December 19, 2022
A few days at Digital Health Week in Rotorua earlier this month got me thinking about the potential of NZ’s health system. Not all of It good.
As Rob Campbell pointed out during his keynote address, in many ways the health system suffers from an abundance.
An abundance of systems that don’t speak to each other, an abundance of deteriorating facilities, an abundance of sick people, an abundance of overworked and overwhelmed staff, and an abundance of process built on abundant layers of bureaucracy. Rob painted a stark picture of today’s health system leaving few people in doubt that change is needed.
That change, which started earlier this year, is the Pae Ora health reforms. Pae Ora (or Healthy Futures) is the legislative framework on which the health system will be re-oriented and, where necessary, rebuilt to support wellness before treating sickness.
A key pillar of the framework is that equity matters for everyone. Or put another way, the system will provide the greatest support where ever there is the greatest need. We see this in nature all the time. Our own bodies direct their resources to where they are most needed. Commonly this is a reactive response, a reflex. Under these new reforms, support will become increasingly proactive, taking the form of prevention by providing low-cost access to community programs delivered locally.
I attended the Equity workshop at Digital Health Week (facilitated by Alex Kemp) and heard from numerous people who had directly experienced, witnessed, and helped to address entrenched inequities that prevented people accessing care. These were small, tactical examples where local initiatives had made a huge difference in people's lives. They all had good potential.
That evening Stuart Bloomfield talked about the importance of evaluation and drawing a clear line of sight between these initiatives and the outcomes that Te Whatu Ora, Te Aka Whai Ora and Manatu Hauora are seeking. Before these initiatives can achieve their potential, they must prove their potential. Everyone has a part to play here, and it starts well in advance of evaluation. It goes all the way back to design, or more accurately, co-design.
Co-design was a major theme of the week. I attended a presentation from Sense Medical accompanied by Ben Duffus from Te Whatu Ora Hawkes Bay who championed the need for clinicians to be involved in the design of solutions that clinicians use. It made sense to me and it has clearly made a big difference to clinicians, judging by the feedback from hospital staff.
Spritely spoke about our experience of co-design as well. When we wanted to make telemonitoring easy to access and simple to use for people that had little or no experience with touchscreens, we invited people with no experience of touchscreens to co-design the product. As a result, almost anyone can use our touchscreen system for remote patient monitoring.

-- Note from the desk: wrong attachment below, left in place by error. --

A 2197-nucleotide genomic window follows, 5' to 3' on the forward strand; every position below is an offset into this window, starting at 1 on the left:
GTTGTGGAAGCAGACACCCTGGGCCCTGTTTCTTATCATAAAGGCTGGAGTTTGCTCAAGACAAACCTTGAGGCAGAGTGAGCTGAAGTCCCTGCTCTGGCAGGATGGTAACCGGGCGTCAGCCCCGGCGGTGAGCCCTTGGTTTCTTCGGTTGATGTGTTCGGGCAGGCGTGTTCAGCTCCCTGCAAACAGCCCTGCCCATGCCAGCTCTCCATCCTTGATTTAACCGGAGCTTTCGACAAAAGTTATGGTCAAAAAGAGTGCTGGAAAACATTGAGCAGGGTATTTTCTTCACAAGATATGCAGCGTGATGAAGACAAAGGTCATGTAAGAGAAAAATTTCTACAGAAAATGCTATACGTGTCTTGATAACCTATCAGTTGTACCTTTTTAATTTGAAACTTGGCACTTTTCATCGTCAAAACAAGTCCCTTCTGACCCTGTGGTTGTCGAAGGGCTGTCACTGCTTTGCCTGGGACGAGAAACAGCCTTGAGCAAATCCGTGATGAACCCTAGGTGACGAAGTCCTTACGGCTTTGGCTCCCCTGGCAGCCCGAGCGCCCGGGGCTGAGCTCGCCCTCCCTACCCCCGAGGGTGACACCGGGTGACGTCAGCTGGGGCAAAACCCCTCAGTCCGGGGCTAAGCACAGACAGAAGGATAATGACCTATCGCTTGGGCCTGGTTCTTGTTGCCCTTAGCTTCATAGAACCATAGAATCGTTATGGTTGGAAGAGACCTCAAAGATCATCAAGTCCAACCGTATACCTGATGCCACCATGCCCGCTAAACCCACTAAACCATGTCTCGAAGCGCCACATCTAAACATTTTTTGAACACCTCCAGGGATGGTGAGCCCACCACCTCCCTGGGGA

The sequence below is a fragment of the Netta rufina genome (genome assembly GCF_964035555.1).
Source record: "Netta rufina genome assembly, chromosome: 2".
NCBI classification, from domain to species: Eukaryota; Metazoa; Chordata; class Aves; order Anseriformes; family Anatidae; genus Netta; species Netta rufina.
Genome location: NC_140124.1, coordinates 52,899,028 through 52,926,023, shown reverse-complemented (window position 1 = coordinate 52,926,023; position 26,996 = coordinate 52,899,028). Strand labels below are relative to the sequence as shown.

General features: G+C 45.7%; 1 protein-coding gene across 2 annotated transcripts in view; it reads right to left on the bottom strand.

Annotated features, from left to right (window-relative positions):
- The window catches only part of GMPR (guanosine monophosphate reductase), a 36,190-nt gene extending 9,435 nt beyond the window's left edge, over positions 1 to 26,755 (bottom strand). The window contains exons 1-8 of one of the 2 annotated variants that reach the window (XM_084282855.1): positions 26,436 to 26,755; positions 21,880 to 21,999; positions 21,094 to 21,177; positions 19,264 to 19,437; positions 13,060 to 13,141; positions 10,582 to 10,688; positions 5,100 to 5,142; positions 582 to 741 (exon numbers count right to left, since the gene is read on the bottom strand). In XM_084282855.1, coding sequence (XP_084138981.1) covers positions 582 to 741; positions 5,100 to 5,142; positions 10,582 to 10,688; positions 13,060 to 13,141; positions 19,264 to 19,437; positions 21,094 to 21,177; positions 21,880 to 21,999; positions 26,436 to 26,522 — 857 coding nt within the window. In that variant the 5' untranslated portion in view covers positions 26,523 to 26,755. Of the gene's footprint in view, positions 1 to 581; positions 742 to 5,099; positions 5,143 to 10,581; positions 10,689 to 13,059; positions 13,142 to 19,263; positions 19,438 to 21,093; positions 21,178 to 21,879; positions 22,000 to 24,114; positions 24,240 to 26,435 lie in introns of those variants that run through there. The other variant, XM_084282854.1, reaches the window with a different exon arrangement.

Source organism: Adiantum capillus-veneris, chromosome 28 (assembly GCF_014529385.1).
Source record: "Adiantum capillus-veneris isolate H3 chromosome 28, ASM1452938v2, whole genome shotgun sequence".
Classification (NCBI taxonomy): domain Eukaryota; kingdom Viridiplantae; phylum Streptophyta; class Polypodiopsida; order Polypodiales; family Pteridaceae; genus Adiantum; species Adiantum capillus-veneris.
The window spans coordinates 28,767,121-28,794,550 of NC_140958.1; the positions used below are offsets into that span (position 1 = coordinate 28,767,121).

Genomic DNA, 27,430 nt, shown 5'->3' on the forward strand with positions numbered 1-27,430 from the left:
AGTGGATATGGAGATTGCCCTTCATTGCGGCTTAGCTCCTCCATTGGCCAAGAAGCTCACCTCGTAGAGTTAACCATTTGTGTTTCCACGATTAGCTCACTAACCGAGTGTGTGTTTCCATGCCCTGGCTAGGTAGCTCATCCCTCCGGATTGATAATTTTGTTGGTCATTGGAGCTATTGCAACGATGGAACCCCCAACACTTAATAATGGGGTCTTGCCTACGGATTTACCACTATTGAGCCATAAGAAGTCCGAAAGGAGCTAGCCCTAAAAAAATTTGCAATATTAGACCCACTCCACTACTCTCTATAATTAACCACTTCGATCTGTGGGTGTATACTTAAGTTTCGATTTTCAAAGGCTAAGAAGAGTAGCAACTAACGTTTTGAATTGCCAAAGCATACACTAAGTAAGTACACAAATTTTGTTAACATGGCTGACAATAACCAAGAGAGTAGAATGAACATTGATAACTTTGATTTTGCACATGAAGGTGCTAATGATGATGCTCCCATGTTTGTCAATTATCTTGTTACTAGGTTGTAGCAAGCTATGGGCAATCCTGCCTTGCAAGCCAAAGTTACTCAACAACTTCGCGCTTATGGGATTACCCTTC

I heard from a whole range of other communities including the disabled, the marginalized and the isolated. The message was clear – “Involve us in the design of programs that try to help us.”
Co-design goes beyond just user experience and program delivery. I heard from St John about the importance of co-designing outcomes with Te Whatu Ora to make sure we measure the things that will support pilots to become programs that become permanent parts of the health sector.
In the short time St John’s Community Hypertension Program (known as Manaaki Mamao) has been running they have been able to demonstrate the following outcomes
1. GPs will refer their patients to a telemonitoring service run by a trusted healthcare provider
2. Maori and Pasifika patients will embrace and engage with the service
3. The service does make a positive difference to the health of patients by reducing blood pressure
St John can show that Manaaki Mamao patients experience a reduction in systolic blood pressure after 8 weeks in the program. It is known that a reduction in systolic blood pressure of 5mmHg reduces heart attack and stroke risk by 10%.
This evaluation based on co-designed outcomes shows that Manaaki Mamao is actively increasing life expectancy for Maori and Pasifika. This perfectly aligns with the goals of Pae Ora and more recently Te Pae Tata. Further evaluation of the program is planned and I look forward to sharing more about that when information becomes available.
This is what I think Stuart was referring to when he said we must draw a line of sight between the initiatives we undertake and the outcomes we want the broader health system to achieve. When we do that, we create alignment across the health sector and direct our resources to where they are most needed. Making a positive change in people’s lives by improving equity of access to healthcare.
That, in my mind is the great potential of the health system that I observed during Digital Health Week in Rotorua earlier this month. To make a change. As Rob Campbell noted, not to make a change would be a great waste of potential.